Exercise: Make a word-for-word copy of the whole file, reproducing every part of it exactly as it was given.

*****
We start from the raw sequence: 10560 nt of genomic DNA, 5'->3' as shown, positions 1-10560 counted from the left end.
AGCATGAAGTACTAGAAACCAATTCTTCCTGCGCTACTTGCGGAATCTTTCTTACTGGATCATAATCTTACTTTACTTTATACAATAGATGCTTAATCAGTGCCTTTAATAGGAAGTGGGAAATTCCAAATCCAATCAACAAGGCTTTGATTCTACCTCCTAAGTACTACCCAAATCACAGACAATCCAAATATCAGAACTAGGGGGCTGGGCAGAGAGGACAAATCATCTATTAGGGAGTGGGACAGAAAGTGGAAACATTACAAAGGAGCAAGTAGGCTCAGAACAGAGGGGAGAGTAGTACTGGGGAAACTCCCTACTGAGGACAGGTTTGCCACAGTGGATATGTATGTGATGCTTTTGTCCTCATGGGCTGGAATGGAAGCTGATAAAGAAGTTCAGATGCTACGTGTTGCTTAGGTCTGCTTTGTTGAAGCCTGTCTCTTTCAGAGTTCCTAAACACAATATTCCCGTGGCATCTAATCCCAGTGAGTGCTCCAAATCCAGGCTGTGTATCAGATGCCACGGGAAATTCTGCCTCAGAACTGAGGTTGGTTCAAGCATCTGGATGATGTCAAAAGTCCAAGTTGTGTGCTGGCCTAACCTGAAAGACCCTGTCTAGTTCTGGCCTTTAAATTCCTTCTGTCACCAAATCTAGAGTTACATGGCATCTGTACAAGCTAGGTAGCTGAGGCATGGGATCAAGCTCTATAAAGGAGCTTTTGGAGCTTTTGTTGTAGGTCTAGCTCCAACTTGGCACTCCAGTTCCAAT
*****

We start from the raw sequence: 10560 nt of genomic DNA, 5'->3' as shown, positions 1-10560 counted from the left end.
AGCATGAAGTACTAGAAACCAATTCTTCCTGCGCTACTTGCGGAATCTTTCTTACTGGATCATAATCTTACTTTACTTTATACAATAGATGCTTAATCAGTGCCTTTAATAGGAAGTGGGAAATTCCAAATCCAATCAACAAGGCTTTGATTCTACCTCCTAAGTACTACCCAAATCACAGACAATCCAAATATCAGAACTAGGGGGCTGGGCAGAGAGGACAAATCATCTATTAGGGAGTGGGACAGAAAGTGGAAACATTACAAAGGAGCAAGTAGGCTCAGAACAGAGGGGAGAGTAGTACTGGGGAAACTCCCTACTGAGGACAGGTTTGCCACAGTGGATATGTATGTGATGCTTTTGTCCTCATGGGCTGGAATGGAAGCTGATAAAGAAGTTCAGATGCTACGTGTTGCTTAGGTCTGCTTTGTTGAAGCCTGTCTCTTTCAGAGTTCCTAAACACAATATTCCCGTGGCATCTAATCCCAGTGAGTGCTCCAAATCCAGGCTGTGTATCAGATGCCACGGGAAATTCTGCCTCAGAACTGAGGTTGGTTCAAGCATCTGGATGATGTCAAAAGTCCAAGTTGTGTGCTGGCCTAACCTGAAAGACCCTGTCTAGTTCTGGCCTTTAAATTCCTTCTGTCACCAAATCTAGAGTTACATGGCATCTGTACAAGCTAGGTAGCTGAGGCATGGGATCAAGCTCTATAAAGGAGCTTTTGGAGCTTTTGTTGTAGGTCTAGCTCCAACTTGGCACTCCAGTTCCAAT